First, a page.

Sunday, June 24, 2018

Five Years



So, I just passed a little milestone: five years since cancer diagnosis.

I’m an official cancer survival statistic!

There’s nothing magic about five years with my particular cancer. But in order to measure progress overall, the CDC and other organizations track and publish five-year survival rates for all cancer types. You can see them here (on the Survival tab).

It feels both long ago, and like yesterday.

Wonderful Wife and I find that we use it as a life milestone. We’ll be trying to remember when some other event occurred, like having the house painted, and we’ll ask each other, “Was that before or after cancer?”

Long-time readers of this blog may recall that once I learned my cancer was highly survivable, I wanted to treat it like the flu with an unpleasant treatment. I didn’t feel like it would become a significant life event for me.

I was wrong.

I’ve written about scares I’ve had since treatment, where some other symptom or remark by a clinician unleashes an unexpected level of fear. It surprises me that it is right there under the surface.

I’ve always tried to be an empathetic and kind person but I think surviving cancer has helped me become even more so.

Two years ago I went to work in Informatics at Dana-Farber. That continues to be quite an honor. It gives me weekly opportunities to be helpful and kind to patients who are in the thick of it. And my personal experience gives me valuable insight in my work. I am working on projects that should have a direct impact on cancer research and new and improved treatments.

The Progeny both suffer from anxiety. They did to some extent before cancer (it’s disheartening how many adolescents suffer from anxiety today), but cancer definitely stepped it up, especially for Progeny the Younger who is now 12. Both have gone to therapy.

Wonderful Wife has a long history of depression, which fortunately is pretty well managed with medication. But after the heroic effort she put in taking care of me during treatment and recovery, she experienced a deep trough for several months. Luckily, with the help of her doctors, she was able to climb out and has done pretty well since.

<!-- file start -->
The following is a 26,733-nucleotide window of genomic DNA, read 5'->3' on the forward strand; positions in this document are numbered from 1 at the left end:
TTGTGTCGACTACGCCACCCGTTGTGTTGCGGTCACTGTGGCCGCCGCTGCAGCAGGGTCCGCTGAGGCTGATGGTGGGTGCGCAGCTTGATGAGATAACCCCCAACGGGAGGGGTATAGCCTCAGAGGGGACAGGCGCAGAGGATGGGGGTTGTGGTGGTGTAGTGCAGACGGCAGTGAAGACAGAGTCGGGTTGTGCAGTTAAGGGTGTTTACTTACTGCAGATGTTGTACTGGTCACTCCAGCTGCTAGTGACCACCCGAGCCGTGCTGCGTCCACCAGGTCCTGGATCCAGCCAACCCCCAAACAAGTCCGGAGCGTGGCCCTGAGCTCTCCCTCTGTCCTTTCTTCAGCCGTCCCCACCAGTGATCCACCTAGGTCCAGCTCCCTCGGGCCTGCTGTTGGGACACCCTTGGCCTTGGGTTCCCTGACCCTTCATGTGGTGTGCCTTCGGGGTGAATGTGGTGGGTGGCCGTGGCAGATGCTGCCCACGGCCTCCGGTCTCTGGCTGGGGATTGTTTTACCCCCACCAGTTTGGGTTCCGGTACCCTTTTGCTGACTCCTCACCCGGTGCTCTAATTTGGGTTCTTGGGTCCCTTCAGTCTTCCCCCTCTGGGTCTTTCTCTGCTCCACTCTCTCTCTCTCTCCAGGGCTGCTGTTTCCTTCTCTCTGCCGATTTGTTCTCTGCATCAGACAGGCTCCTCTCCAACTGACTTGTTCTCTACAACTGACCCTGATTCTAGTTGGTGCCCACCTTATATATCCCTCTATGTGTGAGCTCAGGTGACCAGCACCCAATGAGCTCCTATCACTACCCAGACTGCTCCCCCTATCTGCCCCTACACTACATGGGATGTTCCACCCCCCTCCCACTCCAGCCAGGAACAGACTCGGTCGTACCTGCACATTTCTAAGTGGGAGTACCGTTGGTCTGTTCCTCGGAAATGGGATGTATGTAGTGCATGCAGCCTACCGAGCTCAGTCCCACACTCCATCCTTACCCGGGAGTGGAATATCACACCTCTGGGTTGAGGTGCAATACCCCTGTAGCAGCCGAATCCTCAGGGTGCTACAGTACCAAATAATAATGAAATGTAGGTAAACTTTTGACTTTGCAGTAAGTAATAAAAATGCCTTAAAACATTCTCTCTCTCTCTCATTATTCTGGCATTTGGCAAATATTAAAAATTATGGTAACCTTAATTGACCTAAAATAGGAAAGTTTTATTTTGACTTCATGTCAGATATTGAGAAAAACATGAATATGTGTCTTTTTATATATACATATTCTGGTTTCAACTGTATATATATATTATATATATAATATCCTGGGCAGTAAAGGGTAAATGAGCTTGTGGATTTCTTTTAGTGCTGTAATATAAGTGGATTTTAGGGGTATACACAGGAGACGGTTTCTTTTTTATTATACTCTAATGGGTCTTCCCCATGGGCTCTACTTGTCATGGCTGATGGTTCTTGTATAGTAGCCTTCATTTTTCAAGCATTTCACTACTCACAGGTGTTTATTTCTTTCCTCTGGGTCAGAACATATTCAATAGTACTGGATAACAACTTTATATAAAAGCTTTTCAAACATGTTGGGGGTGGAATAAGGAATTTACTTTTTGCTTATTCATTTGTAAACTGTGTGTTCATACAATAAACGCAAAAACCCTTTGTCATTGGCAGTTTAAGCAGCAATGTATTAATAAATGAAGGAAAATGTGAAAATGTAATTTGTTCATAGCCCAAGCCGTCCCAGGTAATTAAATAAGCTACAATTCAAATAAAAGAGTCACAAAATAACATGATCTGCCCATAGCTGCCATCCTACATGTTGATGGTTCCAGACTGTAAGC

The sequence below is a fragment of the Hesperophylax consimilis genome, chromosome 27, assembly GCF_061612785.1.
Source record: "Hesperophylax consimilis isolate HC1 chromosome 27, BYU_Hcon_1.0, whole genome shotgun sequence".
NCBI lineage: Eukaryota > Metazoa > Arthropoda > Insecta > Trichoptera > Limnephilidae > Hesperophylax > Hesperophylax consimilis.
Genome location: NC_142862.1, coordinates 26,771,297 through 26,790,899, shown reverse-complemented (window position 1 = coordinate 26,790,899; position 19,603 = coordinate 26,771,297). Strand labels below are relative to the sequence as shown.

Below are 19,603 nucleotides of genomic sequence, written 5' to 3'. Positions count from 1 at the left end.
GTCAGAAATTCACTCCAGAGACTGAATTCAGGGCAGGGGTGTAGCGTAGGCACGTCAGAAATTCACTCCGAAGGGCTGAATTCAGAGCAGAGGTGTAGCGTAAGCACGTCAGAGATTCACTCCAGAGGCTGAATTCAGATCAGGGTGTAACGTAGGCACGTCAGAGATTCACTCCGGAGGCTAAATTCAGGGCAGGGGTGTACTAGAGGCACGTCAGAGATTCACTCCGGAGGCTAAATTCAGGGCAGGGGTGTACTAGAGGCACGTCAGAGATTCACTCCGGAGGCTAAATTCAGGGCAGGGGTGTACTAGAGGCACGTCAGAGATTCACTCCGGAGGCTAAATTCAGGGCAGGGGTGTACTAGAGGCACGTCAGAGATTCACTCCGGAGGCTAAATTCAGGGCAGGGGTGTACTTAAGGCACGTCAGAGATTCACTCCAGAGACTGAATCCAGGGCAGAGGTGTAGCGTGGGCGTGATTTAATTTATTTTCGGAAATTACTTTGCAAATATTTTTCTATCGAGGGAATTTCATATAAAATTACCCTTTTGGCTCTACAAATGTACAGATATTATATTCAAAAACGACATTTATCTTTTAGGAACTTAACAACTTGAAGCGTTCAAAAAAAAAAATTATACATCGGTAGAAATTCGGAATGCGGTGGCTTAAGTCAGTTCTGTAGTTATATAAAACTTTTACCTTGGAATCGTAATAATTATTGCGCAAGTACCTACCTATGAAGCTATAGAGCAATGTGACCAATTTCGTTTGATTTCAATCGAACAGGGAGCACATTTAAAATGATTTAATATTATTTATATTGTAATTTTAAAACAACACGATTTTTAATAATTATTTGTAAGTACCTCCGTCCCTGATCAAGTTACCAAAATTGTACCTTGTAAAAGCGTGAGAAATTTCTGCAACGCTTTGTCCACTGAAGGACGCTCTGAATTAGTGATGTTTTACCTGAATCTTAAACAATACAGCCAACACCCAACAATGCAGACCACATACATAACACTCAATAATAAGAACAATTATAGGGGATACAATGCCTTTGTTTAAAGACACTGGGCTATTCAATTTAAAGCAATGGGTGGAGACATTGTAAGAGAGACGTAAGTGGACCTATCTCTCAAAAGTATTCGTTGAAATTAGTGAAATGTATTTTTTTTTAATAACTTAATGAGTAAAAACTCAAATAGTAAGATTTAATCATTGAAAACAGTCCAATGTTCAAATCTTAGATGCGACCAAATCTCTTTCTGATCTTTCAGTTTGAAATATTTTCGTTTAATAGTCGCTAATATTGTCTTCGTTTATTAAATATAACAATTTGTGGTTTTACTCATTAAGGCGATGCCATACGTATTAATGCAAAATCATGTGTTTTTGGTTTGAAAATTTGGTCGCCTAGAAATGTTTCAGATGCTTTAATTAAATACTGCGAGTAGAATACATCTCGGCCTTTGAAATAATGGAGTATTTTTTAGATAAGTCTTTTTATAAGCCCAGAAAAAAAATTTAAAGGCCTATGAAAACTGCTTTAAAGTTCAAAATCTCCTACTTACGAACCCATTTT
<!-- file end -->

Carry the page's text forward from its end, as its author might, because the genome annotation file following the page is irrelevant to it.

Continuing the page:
The side effects of treatment persist but are just part of life now. I still cough a lot because of diminished and thick saliva that makes my throat "sticky". I think my sense of taste has improved, but it's such a subjective thing that it's not clear whether that is physical change or modified perception. My hearing is still affected, but I only have significant trouble in noisy environments like restaurants and bars where trying to focus on a conversation can be exhausting. Those are constant reminders of cancer, but they have a neutral sense to them - they are what they are.

The fact that I write so seldom here these days is evidence of the recession of cancer and its effects into the background of my life. Life is normal and busy, and even though I have a long list of topics I’d like to write about here writing never seems to rise to the top of the list.

I’m not even sure anyone is still listening here. If you are, please send a note to john at methot.net. Just say “I’m still here, keep writing!”

Next week I visit Dr. Chemo for my follow-up visit.  Those are now just twice per year.

I’m going to bake brownies and make cards with a family photo, and deliver them to the Head and Neck Clinic, the Infusion Center, and Radiation Oncology. These are the places where I spent most of my time during treatment. The staff sees most people at their worst, and I know they like it when former patients come back healthy and happy and normal.

Happy Five Years to me!

2 comments:

  1. Just starting the journey, I have read half your blog in one night........I probably should have been sleeping.. is there anything you wish you would have done before treatment?
    I have two young kids, and want another.

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